See, the darkness is leaking from the cracks.
I cannot contain it. I cannot contain my life.
- Sylvia Plath, "Three Women"
I was stationed at Ramstein Air Base, Germany in 1981, and had the opportunity to spend the last weekend of August in Paris, France. These, now, are my memories of Paris, for the tragedy that unfolded before my eyes on that Saturday afternoon overshadowed any of the sweeter sights and sounds of the city.
It was a dark and quiet Saturday afternoon in the Latin Quarter of Paris, on the left bank of the Seine. A man stood on a rooftop and shouted. He shouted down to the people on the street below and at the people in the sidewalk café. After a final blood-curdling scream, he dove into the air, and landed headfirst on the roof of a small blue parked car. Then he rolled off the car and spilled onto the cobblestone street. He died, lying there with a dark crimson pool of blood spreading slowly out around his head, and his light brown overcoat crumpled up around him like a shroud. Nobody came crying out to him. No one seemed to care.
A little boy was making his way down the street playing kick the can with an empty Orange Crush can. He stopped and looked over at the man, curious for a few moments, then went back to the business at hand, kicking his cylindrical toy down the street, around the corner, and out of sight. Some of the patrons in the café continued their meals, but the small band of tourists who had stopped for lunch at the café stood wide-eyed and open-mouthed, standing near the little white picket fence that separated the café from the sidewalk and the general public, watching helplessly as the tragedy unfolded.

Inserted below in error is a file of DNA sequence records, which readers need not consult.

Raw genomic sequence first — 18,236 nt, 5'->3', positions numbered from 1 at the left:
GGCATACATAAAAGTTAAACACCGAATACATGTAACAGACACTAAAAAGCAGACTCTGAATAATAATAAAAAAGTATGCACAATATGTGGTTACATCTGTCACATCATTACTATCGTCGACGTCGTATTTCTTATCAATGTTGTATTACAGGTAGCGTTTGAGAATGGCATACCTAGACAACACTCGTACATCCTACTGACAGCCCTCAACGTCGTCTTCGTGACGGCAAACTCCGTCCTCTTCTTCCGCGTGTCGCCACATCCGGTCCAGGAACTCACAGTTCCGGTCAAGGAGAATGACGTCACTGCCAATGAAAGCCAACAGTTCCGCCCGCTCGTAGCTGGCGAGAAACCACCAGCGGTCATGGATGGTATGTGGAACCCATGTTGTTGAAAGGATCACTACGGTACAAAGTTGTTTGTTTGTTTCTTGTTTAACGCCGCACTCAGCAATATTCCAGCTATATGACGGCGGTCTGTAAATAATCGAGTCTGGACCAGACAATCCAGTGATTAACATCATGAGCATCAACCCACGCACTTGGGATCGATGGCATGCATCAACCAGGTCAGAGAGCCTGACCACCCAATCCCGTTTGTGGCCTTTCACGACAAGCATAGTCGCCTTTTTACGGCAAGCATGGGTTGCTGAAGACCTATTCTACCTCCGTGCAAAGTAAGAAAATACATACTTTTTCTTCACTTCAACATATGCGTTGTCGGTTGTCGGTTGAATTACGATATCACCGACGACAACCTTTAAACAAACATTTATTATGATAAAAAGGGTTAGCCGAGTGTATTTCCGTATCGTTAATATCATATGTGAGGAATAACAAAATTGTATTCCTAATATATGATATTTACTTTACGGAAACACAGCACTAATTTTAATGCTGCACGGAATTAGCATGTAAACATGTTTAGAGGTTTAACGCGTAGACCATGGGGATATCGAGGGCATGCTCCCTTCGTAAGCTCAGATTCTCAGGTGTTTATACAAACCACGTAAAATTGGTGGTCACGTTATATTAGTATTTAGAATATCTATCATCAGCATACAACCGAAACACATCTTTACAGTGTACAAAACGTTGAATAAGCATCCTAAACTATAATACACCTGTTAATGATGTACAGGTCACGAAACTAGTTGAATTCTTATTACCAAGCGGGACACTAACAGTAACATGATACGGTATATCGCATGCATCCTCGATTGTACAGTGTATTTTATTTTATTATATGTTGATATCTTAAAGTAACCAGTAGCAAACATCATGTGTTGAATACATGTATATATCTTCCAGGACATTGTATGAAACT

After a few minutes a small police car and an ambulance came squealing around the corner, red lights flashing and sirens blurting, and came to shrill tired halts. The police officers and ambulance attendants got out of their vehicles. They inspected the man lying in the street and the caved-in roof of the parked car. Then a man came out of the building, which sat like a silent witness to the tragedy, and spoke to them; the officers took out their note pads to begin their paperwork about the incident.
After all the questions were answered, the workers tucked the man's body neatly into the back of the ambulance on a stretcher and covered with a clean white sheet. The men got back into their vehicles and drove away. All that remained to mark where the man had died was a dent in the parked car and a dark stain on the cobblestone street. The tourists gathered their belongs and shuffled onto the bus that had come to collect them, and that was it; it was over. Paris and the day moved on.
We had been raising our wine glasses to toast Paris when the shouting began, and with our meals hardly eaten, we mournfully watched as they picked the poor soul off the street, shoved him into the ambulance, and drove away. On the way to the Louvre, our tour guide told us that the suicide rate in Paris was astronomically high because of the country’s economic circumstances. He said that the Eiffel Tower had become such a popular place for people to jump off that it now had to be wrapped with barbed wire fencing in certain places where people could gain access to jump into the Paris sky and certain death. He went on to say that Parisians were not callous, but numbed from the sight of seeing people die this way.
I sat slumped in my seat, unable to rid myself of the vivid images in my mind: the man dying, the boy with the soda can. I shuffled through the rest of that weekend in Paris like a zombie. A large part of the wonder and excitement of being in Paris, the “city of lights,” had vanished.
I was twenty-four years old when I rode on that tour bus to Paris, and that event has stayed with me through all the years since; it crouches in the corner waiting in some deep dark recess of my mind. I have learned to live with it and move on with my life. I have quietly become uncomfortably numb.